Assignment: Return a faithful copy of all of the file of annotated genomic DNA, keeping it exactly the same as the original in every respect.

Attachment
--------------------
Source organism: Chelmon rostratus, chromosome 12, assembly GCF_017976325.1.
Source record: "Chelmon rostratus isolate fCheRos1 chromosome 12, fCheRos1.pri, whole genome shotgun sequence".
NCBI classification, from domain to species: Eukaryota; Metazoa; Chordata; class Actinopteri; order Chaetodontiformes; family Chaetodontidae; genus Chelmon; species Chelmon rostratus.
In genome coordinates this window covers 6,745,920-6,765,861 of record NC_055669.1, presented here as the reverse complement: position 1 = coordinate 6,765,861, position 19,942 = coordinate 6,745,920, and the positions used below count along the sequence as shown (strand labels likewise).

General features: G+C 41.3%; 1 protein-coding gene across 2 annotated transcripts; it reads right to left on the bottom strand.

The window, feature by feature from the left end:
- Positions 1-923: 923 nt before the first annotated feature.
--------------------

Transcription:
Source organism: Chelmon rostratus, chromosome 12, assembly GCF_017976325.1.
Source record: "Chelmon rostratus isolate fCheRos1 chromosome 12, fCheRos1.pri, whole genome shotgun sequence".
NCBI classification, from domain to species: Eukaryota; Metazoa; Chordata; class Actinopteri; order Chaetodontiformes; family Chaetodontidae; genus Chelmon; species Chelmon rostratus.
In genome coordinates this window covers 6,745,920-6,765,861 of record NC_055669.1, presented here as the reverse complement: position 1 = coordinate 6,765,861, position 19,942 = coordinate 6,745,920, and the positions used below count along the sequence as shown (strand labels likewise).

General features: G+C 41.3%; 1 protein-coding gene across 2 annotated transcripts; it reads right to left on the bottom strand.

The window, feature by feature from the left end:
- Positions 1-923: 923 nt before the first annotated feature.